A Matter of Life and Death

Today on the blog I talk to Jeremy Knight, for the second part of a two-part interview. Knight is director of membership at Students for Education Reform (SFER), a membership organization that aims to create activists who will fight for education justice. (In the interest of full disclosure, I should tell you that I serve on the organization's board of directors.) Knight and I talked about how his personal experiences cause his perspective to differ from "reform orthodoxy." In this second part of our conversation, Knight talks about what "winning" looks like and how to do more of it.

Me: You’ve been an active participant in, and observer of, education advocacy in some real hot spots. What have been some “a-has” in the last couple of years?

Knight:  One thing that I’ve noticed is that, for some people, being involved in education reform feels like having really tough challenge that they want to wrap their hands around and solve. For a lot of communities, this isn’t a cool challenge to solve, it’s not like a tough math equation that’s engaging, it’s literally a matter of life and death. Which is why we focus so much on working with people of color. We’ve found that the students from those communities have more passion and commitment for the issues, because it’s their brothers and sisters in the system.

As a result, the way we approach our training is different. The kids we work with weren’t always the president of the club in high school, or maybe in college they were working full-time. Or there weren’t enough after-school activities in their communities for them to be "emerging leaders" in. That’s not something we have to do think about when dealing with students in middle-income backgrounds.

Me: It sounds like part of what you’re doing is building the confidence and skills for folks who may not always have been told that their voice matters. I’m a white guy who was raised in an upper-middle income household. My entire life I’ve been told that every little thing I do and say matters. I was never negatively reinforced when I expressed an opinion. That’s a whole lot of privilege, and it sounds like you can’t count on that kind of assertiveness when organizing students and families from disempowered communities.

Knight: Exactly.

One of the other big things I’ve been thinking about too is how to build wealth in black communities too, so that we are determining the pace of change. I used to just think about political and policy change, but now I’m thinking about wealth and philanthropy. I’d love to find more groups organizing wealthy people around reform. There’s definitely focus on leadership development for people of color in the private sector. I’m not sure if they’re thinking about how they engage with those folks after they've accumulated some wealth. They’re getting folks into the lucrative fields, but giving back once they make money, that’s tricky.

Me: When you look at the last few years of organizing work, what strikes you as a win?

Knight: We had a big organizing win with our remedial course legislation in Minnesota.

But our biggest win was in Los Angeles, with both issue and electoral organizing. We were able to build leadership and understanding around complex issues, with 90% people of color, all from Los Angeles, mostly from marginalized communities.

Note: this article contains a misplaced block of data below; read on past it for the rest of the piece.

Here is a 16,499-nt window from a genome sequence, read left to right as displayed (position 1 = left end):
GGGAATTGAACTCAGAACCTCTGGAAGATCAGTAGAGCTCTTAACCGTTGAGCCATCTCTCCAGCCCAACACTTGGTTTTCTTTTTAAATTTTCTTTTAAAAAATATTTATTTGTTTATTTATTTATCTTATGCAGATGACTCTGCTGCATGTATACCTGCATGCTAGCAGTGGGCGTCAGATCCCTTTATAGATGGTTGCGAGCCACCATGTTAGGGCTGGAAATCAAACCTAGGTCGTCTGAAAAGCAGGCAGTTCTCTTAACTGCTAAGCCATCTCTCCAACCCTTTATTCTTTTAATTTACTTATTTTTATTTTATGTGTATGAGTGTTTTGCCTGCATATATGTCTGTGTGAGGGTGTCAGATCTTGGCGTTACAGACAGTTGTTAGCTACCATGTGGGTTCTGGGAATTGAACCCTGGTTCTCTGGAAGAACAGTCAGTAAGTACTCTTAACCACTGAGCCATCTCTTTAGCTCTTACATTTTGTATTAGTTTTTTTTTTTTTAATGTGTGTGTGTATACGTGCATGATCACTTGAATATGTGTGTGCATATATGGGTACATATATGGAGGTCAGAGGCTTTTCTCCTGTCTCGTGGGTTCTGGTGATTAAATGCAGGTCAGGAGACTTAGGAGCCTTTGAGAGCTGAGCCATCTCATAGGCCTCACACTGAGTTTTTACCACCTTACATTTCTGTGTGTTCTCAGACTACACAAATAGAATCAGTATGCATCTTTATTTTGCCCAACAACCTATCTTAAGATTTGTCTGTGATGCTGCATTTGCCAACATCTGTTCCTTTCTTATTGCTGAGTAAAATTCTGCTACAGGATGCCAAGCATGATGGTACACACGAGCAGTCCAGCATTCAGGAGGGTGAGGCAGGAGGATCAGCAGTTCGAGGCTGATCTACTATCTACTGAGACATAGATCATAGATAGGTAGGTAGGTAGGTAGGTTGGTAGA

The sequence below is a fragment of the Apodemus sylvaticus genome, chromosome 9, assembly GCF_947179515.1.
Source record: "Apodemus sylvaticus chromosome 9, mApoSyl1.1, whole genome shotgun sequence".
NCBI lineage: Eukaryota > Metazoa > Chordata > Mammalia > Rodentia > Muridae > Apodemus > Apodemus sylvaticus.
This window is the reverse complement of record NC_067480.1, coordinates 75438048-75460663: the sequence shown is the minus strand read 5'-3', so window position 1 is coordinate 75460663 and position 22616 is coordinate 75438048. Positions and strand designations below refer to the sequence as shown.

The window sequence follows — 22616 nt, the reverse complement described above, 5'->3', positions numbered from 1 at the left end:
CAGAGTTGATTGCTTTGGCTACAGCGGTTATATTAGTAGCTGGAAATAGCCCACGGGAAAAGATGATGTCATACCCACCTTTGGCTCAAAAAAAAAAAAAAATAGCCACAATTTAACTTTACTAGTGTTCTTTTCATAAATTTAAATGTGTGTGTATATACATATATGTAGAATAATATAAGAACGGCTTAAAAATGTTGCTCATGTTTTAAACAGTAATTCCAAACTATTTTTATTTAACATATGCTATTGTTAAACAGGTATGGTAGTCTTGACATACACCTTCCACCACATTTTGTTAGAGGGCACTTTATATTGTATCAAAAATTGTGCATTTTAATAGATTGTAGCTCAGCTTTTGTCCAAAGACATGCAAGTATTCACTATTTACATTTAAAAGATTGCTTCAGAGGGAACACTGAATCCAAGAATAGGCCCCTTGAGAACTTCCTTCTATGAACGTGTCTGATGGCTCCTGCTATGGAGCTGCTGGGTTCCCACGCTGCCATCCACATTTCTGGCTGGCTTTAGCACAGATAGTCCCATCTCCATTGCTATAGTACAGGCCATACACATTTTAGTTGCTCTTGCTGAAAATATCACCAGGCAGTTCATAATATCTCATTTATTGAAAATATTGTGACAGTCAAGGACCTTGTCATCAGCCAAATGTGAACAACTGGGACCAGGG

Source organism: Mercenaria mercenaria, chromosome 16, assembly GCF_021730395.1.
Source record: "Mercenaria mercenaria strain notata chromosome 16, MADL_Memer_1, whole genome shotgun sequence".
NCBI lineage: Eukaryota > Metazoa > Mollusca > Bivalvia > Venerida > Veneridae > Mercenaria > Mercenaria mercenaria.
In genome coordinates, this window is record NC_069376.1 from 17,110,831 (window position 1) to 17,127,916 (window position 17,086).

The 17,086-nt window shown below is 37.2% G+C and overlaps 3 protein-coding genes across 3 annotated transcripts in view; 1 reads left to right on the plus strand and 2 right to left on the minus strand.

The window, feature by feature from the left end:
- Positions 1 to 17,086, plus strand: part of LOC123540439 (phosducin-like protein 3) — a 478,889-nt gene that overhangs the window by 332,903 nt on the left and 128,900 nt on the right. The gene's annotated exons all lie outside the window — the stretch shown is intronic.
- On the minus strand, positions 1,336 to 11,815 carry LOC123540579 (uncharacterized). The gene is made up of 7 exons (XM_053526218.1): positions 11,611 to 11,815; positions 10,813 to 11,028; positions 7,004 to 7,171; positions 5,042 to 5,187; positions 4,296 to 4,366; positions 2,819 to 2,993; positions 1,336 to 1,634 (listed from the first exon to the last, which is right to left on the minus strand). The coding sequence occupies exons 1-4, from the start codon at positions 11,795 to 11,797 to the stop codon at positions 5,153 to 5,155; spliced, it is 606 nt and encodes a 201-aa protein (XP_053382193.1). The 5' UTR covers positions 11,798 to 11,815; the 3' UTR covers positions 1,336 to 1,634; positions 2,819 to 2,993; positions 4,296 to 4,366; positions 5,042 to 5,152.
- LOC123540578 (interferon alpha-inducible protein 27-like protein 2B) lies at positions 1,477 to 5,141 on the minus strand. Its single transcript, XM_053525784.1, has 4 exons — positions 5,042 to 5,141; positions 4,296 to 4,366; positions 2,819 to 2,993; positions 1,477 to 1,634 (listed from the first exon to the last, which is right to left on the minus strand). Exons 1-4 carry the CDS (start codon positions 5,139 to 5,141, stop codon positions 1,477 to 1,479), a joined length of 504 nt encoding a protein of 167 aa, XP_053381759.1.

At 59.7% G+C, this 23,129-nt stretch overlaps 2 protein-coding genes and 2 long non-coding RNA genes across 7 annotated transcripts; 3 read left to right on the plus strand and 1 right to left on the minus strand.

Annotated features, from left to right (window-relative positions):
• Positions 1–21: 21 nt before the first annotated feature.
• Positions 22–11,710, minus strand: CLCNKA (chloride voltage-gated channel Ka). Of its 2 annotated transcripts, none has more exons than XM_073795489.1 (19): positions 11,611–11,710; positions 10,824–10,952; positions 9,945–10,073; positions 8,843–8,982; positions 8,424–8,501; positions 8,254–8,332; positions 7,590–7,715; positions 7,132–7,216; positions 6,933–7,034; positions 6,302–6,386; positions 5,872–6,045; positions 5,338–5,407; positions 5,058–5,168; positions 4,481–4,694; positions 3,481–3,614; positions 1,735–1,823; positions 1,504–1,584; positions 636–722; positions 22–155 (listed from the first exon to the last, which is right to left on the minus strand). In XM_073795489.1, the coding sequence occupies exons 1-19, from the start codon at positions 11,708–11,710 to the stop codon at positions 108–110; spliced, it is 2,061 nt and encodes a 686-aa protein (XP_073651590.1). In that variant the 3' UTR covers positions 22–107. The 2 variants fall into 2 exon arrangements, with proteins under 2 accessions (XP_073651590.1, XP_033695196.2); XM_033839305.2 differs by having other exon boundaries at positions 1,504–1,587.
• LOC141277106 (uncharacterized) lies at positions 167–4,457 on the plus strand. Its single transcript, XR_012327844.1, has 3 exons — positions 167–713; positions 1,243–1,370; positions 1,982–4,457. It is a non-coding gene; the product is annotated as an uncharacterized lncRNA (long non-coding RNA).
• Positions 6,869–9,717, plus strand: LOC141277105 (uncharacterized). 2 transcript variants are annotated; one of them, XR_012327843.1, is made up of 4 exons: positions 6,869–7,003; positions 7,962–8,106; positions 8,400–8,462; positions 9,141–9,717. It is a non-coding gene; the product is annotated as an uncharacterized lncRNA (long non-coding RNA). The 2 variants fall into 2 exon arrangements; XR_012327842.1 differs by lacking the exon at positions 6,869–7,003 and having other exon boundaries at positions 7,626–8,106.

Initially the communities we organized said, “We want to get breakfast in the classroom,” which is important. We transitioned, though, from just discussing breakfast in the classroom to a broader conversation about equity. That led us to work on the local funding formula, which became a state legislative fight. After that legislative work, we worked on equity implementation in Los Angeles schools, and we trained even more members along the way.

After the equity work at the capitol, we started working on an ethnic studies resolution at the local level. That was a great experience, but almost more importantly, that led to our members really seeing which political players have power in the citywide landscape. That led them to look at Bennett Kayser. He was a Los Angeles Unified School District board member who was rejecting every charter proposed in his part of the district. That annoyed our members and led to them fighting for Valiente Charter School to get approved. Charged up from the fight over charter approval, they worked to get Kayser out of office when we helped Ref Rodriguez get elected.

All of which is to say, our student organizers are getting more sophisticated in real time, and it’s all being driven by local students from the community. This work in LA happened over the course of two years. We would never have been able to talk about electoral work two years ago. It’s only because we invested in local leaders.

Me: That’s pretty amazing. I don’t think most people know that story. Is there anywhere you think you missed some opportunities?

Knight: One place we’ve missed an opportunity is in rural communities. The more we talk about socioeconomic opportunity, it’s clear there is a ton of work that can be done in rural communities. It’s also a strategic place to think about building more power, because there is lots of legislative power in rural areas. That’s huge, and something we’re starting to think more about in Ohio, Wisconsin, and North Carolina. And that’s from our members. They’re like, “I come from a place where we had nothing, and I know people there with stories too.”